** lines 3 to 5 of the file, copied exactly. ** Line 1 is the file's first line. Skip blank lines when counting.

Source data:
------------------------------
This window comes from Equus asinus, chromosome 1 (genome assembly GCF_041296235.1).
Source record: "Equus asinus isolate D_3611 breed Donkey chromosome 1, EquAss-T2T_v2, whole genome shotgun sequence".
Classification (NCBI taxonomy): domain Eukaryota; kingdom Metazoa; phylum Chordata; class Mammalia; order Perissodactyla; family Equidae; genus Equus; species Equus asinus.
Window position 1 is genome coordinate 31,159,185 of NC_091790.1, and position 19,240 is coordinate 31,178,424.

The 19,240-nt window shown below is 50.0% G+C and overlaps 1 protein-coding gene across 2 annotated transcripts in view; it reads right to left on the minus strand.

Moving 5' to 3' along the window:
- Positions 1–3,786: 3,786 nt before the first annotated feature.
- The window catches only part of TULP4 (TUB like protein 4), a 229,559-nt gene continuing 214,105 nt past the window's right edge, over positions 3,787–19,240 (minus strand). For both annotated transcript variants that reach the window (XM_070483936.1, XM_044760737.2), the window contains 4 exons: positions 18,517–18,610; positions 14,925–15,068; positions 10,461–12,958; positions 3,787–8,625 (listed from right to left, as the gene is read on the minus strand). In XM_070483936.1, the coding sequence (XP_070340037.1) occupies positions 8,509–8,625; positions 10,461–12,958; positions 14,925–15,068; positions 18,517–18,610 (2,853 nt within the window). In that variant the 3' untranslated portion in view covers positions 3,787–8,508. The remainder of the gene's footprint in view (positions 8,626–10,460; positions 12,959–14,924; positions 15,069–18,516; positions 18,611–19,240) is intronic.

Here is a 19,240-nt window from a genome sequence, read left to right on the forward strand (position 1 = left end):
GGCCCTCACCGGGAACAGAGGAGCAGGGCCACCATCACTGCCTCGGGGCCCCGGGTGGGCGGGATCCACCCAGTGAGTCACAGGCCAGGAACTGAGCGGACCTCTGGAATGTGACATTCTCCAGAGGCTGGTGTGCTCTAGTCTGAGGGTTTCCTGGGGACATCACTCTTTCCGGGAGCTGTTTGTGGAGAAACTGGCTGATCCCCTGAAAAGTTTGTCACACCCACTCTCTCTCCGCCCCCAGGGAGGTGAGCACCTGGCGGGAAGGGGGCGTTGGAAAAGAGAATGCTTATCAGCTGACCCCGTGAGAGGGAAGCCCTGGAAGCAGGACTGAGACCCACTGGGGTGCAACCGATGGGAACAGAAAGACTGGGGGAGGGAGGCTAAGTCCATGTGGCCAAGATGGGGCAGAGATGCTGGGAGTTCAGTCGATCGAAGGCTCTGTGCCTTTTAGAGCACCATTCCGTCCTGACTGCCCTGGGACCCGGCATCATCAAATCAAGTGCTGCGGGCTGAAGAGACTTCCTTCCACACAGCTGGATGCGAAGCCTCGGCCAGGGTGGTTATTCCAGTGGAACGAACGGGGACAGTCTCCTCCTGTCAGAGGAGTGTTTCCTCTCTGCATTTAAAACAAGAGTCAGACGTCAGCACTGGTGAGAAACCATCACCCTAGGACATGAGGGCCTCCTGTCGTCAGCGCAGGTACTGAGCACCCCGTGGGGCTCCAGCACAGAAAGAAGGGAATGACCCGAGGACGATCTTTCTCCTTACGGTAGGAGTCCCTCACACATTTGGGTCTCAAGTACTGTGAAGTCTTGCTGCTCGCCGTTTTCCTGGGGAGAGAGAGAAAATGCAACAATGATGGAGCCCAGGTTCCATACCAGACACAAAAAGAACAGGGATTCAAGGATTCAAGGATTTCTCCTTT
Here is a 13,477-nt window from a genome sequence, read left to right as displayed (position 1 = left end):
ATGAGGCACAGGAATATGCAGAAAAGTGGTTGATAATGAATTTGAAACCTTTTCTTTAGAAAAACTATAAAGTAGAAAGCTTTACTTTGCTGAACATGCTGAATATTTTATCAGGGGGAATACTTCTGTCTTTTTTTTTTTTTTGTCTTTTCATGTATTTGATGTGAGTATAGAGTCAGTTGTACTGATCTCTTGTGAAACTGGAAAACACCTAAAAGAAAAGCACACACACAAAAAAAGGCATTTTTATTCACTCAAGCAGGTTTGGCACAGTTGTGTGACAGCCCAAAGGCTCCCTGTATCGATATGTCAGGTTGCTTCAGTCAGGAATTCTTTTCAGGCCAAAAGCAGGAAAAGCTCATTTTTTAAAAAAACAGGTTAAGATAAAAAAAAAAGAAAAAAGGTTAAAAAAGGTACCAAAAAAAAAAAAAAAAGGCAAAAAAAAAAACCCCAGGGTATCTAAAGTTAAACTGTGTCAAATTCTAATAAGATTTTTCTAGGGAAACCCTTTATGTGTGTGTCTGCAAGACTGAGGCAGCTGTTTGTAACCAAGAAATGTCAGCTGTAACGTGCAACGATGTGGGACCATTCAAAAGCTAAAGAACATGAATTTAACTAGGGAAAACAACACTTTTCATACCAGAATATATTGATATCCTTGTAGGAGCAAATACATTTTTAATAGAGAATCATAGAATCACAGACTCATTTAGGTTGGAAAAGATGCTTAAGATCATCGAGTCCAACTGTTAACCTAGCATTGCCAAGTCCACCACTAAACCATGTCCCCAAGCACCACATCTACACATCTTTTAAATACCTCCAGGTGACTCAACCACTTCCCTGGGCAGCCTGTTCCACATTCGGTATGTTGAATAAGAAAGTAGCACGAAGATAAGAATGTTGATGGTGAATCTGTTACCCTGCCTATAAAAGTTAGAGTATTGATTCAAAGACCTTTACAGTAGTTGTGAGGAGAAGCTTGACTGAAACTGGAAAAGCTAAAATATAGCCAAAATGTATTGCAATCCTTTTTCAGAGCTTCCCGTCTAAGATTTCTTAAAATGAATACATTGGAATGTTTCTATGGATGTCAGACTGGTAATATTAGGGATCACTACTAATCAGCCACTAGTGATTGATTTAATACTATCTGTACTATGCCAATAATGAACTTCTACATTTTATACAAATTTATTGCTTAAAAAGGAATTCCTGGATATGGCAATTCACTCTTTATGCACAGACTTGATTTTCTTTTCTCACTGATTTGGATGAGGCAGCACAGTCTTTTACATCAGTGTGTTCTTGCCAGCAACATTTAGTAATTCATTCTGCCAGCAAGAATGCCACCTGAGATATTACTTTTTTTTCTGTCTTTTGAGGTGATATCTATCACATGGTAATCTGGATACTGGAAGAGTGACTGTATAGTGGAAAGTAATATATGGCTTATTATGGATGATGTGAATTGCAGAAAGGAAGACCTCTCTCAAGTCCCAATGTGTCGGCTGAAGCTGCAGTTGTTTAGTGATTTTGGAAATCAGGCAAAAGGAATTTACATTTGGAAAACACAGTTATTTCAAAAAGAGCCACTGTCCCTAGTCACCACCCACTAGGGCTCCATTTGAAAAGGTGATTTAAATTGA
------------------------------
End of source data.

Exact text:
Classification (NCBI taxonomy): domain Eukaryota; kingdom Metazoa; phylum Chordata; class Mammalia; order Perissodactyla; family Equidae; genus Equus; species Equus asinus.
Window position 1 is genome coordinate 31,159,185 of NC_091790.1, and position 19,240 is coordinate 31,178,424.

The 19,240-nt window shown below is 50.0% G+C and overlaps 1 protein-coding gene across 2 annotated transcripts in view; it reads right to left on the minus strand.